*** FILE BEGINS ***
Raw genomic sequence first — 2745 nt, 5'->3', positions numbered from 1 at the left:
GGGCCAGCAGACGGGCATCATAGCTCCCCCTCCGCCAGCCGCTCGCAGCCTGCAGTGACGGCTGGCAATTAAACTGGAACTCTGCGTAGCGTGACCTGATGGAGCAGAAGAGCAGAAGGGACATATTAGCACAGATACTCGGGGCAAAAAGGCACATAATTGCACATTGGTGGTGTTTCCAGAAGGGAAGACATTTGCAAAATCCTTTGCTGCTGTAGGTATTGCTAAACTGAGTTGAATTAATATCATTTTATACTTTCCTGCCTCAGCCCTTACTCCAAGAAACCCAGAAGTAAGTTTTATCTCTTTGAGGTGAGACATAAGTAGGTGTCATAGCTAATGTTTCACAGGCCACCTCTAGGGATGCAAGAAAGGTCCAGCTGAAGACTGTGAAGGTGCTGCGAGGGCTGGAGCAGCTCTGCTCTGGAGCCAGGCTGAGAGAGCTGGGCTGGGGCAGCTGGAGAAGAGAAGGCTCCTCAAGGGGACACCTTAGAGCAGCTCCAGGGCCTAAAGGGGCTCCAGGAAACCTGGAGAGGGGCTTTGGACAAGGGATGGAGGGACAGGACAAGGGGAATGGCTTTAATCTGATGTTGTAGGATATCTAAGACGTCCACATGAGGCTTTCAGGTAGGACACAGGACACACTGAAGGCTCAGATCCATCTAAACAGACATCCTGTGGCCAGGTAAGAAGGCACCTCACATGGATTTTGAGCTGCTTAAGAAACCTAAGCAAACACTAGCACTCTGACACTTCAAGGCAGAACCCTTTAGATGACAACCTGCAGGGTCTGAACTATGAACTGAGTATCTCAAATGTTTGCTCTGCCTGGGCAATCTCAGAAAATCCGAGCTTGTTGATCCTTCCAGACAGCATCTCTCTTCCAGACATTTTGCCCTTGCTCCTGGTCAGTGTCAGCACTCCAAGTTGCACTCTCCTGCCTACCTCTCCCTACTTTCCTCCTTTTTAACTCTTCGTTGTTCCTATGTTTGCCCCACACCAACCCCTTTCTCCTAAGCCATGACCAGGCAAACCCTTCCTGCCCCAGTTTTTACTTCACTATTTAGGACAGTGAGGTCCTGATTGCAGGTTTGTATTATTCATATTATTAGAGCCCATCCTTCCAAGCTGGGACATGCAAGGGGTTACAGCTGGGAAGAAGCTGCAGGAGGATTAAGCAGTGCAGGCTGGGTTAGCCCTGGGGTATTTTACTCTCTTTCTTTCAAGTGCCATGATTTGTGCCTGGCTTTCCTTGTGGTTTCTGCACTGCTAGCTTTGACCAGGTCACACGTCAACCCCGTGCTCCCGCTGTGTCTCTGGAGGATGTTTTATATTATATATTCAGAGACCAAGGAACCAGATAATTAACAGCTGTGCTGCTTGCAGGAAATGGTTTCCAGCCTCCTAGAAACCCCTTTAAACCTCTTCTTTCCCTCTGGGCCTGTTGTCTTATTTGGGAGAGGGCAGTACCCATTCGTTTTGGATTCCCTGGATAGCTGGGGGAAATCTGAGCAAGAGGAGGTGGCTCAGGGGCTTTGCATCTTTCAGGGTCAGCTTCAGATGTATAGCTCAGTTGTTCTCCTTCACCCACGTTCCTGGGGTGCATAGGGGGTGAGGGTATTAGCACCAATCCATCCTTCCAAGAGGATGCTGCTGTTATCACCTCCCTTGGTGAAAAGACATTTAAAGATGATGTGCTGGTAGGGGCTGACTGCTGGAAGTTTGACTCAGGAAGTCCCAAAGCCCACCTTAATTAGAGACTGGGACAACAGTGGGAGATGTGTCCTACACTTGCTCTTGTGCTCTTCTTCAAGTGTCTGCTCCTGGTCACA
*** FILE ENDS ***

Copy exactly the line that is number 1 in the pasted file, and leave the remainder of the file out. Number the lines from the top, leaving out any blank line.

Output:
Raw genomic sequence first — 2745 nt, 5'->3', positions numbered from 1 at the left: